As It Happens

How many bureaucrats does it take to refuse a reporter's request for an interview with a "rock snot" scientist?

Sixteen Environment Canada communications officials wrote 110 pages worth of emails as they discussed and eventually declined a reporter's request for an interview with a scientific expert on "rock snot." What was the big deal?
"Rock snot" on a stone in Vermont. THE CANADIAN PRESS/AP, Toby Talbot

Sixteen Environment Canada communications officials wrote 110 pages worth of emails as they discussed and eventually declined a reporter's request for an interview with a scientific expert on "rock snot."

"They wanted written questions from me in advance," Canadian Press reporter Dene Moore tells Carol. "They wanted to write the responses for him. They wanted to approve any responses he wanted to give. Then they wanted everyone in the chain of command to approve those responses ahead of time."

In May, Moore requested an interview with Fisheries and Oceans Canada scientist Max Bothwell -- the world's foremost expert on an algae known as "rock snot."

Bothwell had made a scientific breakthrough and had just co-authored and published a report. He'd been allowed to give interviews in the past but not this time. Moore's interview request was denied.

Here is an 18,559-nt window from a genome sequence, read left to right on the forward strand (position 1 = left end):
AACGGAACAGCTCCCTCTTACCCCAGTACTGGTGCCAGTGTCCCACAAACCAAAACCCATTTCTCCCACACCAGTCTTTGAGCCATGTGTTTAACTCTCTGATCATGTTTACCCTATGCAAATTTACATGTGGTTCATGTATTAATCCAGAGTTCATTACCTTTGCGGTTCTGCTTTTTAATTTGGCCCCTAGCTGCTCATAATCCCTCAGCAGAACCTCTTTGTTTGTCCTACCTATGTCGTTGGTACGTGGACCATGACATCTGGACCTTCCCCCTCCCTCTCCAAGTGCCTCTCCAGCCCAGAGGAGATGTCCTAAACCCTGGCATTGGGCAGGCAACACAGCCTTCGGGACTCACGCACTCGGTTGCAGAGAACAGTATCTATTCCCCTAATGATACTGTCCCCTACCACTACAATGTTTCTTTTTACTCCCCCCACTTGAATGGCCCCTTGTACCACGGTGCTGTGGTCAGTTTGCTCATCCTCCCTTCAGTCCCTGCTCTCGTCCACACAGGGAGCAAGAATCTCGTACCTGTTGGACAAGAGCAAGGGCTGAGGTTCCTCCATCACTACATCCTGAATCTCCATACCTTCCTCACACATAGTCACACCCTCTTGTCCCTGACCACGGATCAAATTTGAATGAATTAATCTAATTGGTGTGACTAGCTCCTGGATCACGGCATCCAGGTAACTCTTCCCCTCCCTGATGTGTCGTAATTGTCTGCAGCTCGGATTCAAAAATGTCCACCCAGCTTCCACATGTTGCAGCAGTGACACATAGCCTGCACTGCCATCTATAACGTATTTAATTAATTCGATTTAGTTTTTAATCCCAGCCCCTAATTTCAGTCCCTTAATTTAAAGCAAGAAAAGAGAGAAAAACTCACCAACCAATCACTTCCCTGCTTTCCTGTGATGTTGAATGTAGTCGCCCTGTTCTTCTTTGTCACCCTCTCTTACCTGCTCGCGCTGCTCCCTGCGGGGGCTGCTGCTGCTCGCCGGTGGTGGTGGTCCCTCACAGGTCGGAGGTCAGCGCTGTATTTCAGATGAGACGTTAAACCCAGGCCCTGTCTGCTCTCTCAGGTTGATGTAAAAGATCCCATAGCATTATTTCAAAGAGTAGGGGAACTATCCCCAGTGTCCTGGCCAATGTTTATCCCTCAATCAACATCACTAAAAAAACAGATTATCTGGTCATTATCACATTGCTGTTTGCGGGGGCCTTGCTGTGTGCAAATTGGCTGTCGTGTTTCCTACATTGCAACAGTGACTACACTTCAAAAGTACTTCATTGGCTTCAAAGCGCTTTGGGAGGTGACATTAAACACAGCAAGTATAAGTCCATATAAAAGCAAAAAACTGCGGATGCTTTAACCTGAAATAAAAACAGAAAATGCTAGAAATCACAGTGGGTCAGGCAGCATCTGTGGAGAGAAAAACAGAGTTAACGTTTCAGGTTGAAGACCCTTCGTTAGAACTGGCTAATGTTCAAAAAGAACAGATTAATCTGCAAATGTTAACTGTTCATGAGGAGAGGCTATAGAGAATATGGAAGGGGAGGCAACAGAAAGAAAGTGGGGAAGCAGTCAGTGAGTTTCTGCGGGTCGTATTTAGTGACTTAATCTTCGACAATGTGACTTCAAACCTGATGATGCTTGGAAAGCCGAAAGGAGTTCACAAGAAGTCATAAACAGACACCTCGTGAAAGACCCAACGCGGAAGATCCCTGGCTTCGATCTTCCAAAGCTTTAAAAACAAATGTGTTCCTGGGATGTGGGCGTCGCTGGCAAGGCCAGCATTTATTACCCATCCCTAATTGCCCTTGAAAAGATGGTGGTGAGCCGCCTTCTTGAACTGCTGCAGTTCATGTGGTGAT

In order to find out how and why, Moore filed a request under the Access to Information Act.

As a journalist, she was familiar with the red tape that stands between Canadian government scientists and the public, but she said she was not expecting what came next. 

"I got back a response that's 110 pages," she said. "It involves 16 different people within the Environment Canada communications branch."

Moore has found one clue as to why her request received such extreme treatment.

"Of all those 110 pages there was only one line in a background briefing that was provided and it said those dreaded words, 'climate change.' I think that is why it turned out to be a 110 page response."

She never did get to speak with the scientist. However, she had more luck with his American co-author. "I got to speak to him within about an hour of making the request."

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